Leveraging Data Will Be Essential

We are in the Big Data era. It is not important how much data is available but how it is used. Harnessing the data so the HR leaders can report on essential metrics (cost to hire, cost to train, talent acquisition costs, workplace productivity) will no longer be a “nice to have” but instead will be an essential part of the position responsibilities. 

Organizational Workforce Planning Will Need To Adjust To The Generational Shift

The generational shift – Boomers retiring, Generation Z ascending – is in full force and will only accelerate. As Sanders writes: 

In 2016 3.6 million baby boomers are set to retire in the US alone, though many of these will become what is know as boomerang employees, returning to the workplace part-time or to freelance engagements. Gen Z, born between 1994 and 2010 are also entering the workforce. Though they grew up with technology, a study has found that 53% of Gen Z prefer in-person communication. Over half (52%) of both Gen Y and Gen Z stated that honesty is the most important quality for being a good leader. 

The Free Agent Nation Is Alive and Well

There was a now famous Fast Company title story in 1997 by Daniel Pink called Free Agent Nation. In the article they predicated the rise of the freelance workforce. They were premature in their analysis on when this transition would take place though. The boom economy, dotcom bust, resurgent economy and Great Recession all slowed down the free agent shift for a wide variety of reason. We now see that the shift is here and the change is dramatic. As Sander writes:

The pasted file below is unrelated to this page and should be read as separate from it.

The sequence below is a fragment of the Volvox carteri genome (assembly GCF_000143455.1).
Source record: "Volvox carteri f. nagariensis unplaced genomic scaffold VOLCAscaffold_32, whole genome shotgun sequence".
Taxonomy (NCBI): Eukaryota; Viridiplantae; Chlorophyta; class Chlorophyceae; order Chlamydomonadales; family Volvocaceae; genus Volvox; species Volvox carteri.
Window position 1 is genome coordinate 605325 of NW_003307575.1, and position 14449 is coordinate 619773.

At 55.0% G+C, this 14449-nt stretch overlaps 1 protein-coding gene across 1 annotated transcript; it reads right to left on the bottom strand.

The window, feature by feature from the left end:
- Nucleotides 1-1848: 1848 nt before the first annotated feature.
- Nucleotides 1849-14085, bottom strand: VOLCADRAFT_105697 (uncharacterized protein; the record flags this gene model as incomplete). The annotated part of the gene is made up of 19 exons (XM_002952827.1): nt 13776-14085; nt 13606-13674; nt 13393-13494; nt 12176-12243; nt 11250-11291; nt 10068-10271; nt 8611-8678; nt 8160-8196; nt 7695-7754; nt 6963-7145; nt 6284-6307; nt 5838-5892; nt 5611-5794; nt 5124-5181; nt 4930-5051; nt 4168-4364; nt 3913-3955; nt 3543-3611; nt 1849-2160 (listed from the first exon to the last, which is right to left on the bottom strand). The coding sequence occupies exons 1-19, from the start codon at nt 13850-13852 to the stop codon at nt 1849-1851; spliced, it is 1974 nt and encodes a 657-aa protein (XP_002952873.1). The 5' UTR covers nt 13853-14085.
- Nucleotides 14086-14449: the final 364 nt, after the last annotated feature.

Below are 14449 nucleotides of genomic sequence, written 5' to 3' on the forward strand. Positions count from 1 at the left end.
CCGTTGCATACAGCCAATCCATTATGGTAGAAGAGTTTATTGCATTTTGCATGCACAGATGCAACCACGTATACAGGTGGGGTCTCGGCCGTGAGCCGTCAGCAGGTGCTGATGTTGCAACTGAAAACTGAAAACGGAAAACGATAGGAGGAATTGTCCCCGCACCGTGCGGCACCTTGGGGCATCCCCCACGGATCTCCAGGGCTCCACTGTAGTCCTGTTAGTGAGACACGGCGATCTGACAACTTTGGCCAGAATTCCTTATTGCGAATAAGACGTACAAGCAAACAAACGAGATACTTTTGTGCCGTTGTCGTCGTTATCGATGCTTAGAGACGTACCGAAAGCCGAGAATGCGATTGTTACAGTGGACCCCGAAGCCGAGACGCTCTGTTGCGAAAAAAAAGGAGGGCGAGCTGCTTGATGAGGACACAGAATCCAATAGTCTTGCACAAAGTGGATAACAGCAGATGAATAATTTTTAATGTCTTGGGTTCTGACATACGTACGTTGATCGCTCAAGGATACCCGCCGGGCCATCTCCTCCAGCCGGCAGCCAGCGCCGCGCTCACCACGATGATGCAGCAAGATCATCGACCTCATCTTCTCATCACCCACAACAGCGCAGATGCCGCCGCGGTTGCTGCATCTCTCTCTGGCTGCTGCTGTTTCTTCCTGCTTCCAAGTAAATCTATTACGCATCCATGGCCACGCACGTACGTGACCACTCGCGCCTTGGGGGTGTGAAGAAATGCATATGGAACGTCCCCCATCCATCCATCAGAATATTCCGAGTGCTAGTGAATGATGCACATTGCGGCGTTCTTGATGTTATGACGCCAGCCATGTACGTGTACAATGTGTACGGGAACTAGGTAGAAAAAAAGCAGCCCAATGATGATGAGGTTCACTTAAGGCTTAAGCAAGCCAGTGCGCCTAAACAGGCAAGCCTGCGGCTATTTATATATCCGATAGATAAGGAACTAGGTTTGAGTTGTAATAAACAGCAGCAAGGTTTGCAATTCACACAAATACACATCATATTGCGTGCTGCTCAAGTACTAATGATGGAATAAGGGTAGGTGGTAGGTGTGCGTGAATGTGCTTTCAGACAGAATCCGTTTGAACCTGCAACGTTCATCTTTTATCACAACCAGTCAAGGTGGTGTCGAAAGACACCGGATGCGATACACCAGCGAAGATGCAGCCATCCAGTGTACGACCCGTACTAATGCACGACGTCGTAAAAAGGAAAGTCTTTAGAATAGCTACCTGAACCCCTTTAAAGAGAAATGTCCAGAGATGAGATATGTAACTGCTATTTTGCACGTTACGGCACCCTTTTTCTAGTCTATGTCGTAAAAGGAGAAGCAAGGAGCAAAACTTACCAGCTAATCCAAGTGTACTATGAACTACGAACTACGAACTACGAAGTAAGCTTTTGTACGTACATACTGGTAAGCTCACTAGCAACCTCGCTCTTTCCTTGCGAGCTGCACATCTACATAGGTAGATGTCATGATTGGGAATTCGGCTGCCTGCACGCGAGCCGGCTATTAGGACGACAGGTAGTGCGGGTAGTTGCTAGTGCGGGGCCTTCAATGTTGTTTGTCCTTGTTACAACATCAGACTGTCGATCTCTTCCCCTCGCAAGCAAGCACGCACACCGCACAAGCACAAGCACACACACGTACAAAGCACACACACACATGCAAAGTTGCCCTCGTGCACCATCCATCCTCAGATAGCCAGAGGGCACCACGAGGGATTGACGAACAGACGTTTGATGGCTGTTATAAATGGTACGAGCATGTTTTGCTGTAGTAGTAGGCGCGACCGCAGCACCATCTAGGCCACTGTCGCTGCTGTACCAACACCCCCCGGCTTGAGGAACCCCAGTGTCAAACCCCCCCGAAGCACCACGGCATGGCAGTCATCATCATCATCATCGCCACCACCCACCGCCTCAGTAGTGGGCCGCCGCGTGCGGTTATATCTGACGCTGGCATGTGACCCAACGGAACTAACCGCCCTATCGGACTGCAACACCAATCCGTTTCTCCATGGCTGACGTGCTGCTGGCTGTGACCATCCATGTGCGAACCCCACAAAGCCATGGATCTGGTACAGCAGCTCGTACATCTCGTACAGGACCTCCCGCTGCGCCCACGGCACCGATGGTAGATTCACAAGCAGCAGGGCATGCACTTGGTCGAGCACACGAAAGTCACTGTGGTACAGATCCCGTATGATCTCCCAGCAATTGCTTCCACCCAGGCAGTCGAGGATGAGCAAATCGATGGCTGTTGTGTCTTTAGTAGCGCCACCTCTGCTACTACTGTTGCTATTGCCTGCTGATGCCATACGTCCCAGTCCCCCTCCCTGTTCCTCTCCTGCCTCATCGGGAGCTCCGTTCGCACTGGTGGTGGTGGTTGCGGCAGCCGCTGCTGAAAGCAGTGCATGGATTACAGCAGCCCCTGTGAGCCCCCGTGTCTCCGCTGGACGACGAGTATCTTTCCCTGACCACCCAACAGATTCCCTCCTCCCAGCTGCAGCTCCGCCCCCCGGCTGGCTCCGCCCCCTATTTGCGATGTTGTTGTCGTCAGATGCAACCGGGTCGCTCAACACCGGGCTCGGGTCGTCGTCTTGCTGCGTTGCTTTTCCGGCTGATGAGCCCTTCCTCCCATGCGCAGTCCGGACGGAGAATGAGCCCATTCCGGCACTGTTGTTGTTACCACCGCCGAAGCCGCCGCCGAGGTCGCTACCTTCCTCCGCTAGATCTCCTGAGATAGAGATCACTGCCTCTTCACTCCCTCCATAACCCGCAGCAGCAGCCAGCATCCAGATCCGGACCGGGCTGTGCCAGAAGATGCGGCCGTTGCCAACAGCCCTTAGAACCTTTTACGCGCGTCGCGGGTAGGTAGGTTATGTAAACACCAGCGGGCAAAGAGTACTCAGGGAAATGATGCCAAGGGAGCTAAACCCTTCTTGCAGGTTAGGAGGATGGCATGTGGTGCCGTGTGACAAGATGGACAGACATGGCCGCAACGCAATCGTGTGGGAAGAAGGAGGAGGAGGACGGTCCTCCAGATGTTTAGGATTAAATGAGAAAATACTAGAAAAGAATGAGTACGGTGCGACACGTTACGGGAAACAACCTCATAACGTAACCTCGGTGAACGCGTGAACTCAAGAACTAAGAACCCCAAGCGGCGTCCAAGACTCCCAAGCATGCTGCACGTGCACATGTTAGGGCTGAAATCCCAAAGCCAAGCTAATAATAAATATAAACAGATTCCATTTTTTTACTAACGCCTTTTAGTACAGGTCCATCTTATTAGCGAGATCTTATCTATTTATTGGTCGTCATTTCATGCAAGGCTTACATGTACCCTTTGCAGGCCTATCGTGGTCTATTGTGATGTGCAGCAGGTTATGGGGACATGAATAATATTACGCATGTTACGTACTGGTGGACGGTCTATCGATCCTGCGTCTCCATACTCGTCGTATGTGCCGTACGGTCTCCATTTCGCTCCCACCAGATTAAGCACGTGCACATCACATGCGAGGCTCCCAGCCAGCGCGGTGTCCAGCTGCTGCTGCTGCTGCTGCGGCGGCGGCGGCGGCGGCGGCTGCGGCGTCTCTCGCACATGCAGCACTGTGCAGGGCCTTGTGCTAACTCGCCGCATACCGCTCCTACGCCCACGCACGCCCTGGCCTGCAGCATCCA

The nature of work and the workforce continues to shift dramatically. Freelancers now comprise 34% of the US workforce. Most interestingly, 50% of freelancers surveyed indicated they would not go back to a traditional job no matter how much it paid. Research has shown that crafting multiple job roles and identities is on the rise. It seems the desire for meaningful work and flexibility is greater than ever. 

Real Authenticity Is All That Matters

Employees want to belong to organizations that authentic in what they do. These organizations do not have to be devoted to humanitarian causes though. They have to be honest in way they do, how they serve their customers and most importantly – if they say our people are our most important asset – they have to show proof that they mean it 

Disruption and Innovation Are No Longer Buzzwords – They Are Essential

I have a personal bias against the indiscriminate use of buzzwords. When I hear disruption or innovation my guard automatically goes up. The facts are here though to support that disruption and innovation is a vital part of any organization moving forward. The rapid pace of technology and communication has rendered virtually any business vulnerable to an innovative competitor who creates a better business model. No industry is immune anymore. Consider the following:

  • Local restaurants now have to address competition from food truck and fast delivery
  • Television may not be a cable subscription any more as online options multiply
  • Oracle CEO John Chambers was recently quoted in Davos as saying that all of Oracle’s competition today did not exist 15 years ago. 

The Workplace Is Becoming More Complicated

The workplace is now a diverse multi-cultural, racial, sexual and generational environment. This presents new challenges to assessments that are used for hiring and talent development. The construct of the assessment design will challenge assessment providers to be even more diligent when it comes to how to factor out bias.

Source for this blog: Libby Sander, PhD Candidate, Griffith University